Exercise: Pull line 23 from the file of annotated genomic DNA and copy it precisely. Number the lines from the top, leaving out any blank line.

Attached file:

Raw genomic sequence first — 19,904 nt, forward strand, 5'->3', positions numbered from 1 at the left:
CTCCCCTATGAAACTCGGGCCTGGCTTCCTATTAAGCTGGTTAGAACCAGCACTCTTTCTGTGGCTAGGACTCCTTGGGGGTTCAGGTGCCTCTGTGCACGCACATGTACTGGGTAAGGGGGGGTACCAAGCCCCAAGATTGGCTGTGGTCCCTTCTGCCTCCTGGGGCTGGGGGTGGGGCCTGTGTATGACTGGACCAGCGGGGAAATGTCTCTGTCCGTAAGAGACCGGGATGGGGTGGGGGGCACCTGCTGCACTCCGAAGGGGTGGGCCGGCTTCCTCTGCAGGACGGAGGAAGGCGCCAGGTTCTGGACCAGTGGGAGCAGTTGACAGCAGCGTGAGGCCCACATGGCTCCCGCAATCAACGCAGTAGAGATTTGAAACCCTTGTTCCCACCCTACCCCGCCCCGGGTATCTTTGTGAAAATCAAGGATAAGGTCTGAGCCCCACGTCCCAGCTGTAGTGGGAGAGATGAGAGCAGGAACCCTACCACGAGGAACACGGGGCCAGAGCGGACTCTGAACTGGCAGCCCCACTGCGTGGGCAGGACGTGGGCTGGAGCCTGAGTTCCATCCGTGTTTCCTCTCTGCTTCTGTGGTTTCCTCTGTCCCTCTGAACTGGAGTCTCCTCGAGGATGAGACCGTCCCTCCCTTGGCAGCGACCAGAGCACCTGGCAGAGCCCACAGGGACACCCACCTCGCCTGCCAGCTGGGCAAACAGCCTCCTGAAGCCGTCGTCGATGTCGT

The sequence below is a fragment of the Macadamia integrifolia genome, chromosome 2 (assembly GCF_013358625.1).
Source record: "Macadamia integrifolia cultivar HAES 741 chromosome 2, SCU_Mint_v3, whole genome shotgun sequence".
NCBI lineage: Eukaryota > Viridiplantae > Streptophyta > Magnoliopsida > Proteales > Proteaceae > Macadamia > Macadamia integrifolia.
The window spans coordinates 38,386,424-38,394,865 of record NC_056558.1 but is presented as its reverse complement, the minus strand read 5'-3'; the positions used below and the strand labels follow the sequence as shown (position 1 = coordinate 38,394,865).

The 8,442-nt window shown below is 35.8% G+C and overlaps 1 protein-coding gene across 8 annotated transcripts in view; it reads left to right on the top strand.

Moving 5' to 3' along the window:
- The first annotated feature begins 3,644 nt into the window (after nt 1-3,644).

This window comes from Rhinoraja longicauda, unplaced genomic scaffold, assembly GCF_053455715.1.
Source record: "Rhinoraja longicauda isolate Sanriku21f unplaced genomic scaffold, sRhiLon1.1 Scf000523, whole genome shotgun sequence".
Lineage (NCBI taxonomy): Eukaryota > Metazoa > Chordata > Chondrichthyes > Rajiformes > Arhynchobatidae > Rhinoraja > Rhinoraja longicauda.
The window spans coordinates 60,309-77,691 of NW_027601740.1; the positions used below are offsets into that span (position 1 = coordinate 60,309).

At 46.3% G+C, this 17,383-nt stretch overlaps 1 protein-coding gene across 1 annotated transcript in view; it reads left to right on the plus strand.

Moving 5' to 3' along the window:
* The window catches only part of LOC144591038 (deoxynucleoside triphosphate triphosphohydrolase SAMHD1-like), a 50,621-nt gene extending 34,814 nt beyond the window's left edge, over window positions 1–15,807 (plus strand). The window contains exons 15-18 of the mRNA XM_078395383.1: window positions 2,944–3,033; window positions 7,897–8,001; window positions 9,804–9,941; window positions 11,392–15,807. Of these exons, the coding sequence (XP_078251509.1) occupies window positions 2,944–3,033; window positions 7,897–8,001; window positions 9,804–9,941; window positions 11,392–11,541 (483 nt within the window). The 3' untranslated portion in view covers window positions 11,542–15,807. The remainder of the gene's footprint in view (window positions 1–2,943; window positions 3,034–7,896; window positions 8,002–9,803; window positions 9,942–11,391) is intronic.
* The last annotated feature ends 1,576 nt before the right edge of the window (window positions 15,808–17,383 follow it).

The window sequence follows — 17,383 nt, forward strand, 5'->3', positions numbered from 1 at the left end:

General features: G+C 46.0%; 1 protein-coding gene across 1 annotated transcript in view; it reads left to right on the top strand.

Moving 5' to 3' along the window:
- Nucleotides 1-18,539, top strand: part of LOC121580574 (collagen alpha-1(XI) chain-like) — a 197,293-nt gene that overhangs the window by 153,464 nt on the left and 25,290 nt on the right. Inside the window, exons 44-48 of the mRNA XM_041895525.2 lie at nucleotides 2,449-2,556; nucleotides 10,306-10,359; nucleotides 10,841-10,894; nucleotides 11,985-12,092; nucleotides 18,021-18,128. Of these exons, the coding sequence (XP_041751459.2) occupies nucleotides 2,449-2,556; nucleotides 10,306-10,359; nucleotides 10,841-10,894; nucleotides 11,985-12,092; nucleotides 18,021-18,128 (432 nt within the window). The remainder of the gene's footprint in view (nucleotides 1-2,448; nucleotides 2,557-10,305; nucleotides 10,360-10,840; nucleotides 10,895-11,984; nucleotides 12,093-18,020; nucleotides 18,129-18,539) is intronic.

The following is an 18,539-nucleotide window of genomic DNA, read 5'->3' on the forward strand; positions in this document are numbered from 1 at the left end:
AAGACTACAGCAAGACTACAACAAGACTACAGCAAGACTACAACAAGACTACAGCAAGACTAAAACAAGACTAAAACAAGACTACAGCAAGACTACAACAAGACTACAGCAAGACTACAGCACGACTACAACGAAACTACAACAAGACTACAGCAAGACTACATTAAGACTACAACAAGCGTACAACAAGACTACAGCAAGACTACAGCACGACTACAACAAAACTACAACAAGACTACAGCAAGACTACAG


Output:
AAGACTACAGCAAGACTACAACAAGACTACAGCAAGACTACAACAAGACTACAGCAAGACTAAAACAAGACTAAAACAAGACTACAGCAAGACTACAACAAGACTACAGCAAGACTACAGCACGACTACAACGAAACTACAACAAGACTACAGCAAGACTACATTAAGACTACAACAAGCGTACAACAAGACTACAGCAAGACTACAGCACGACTACAACAAAACTACAACAAGACTACAGCAAGACTACAG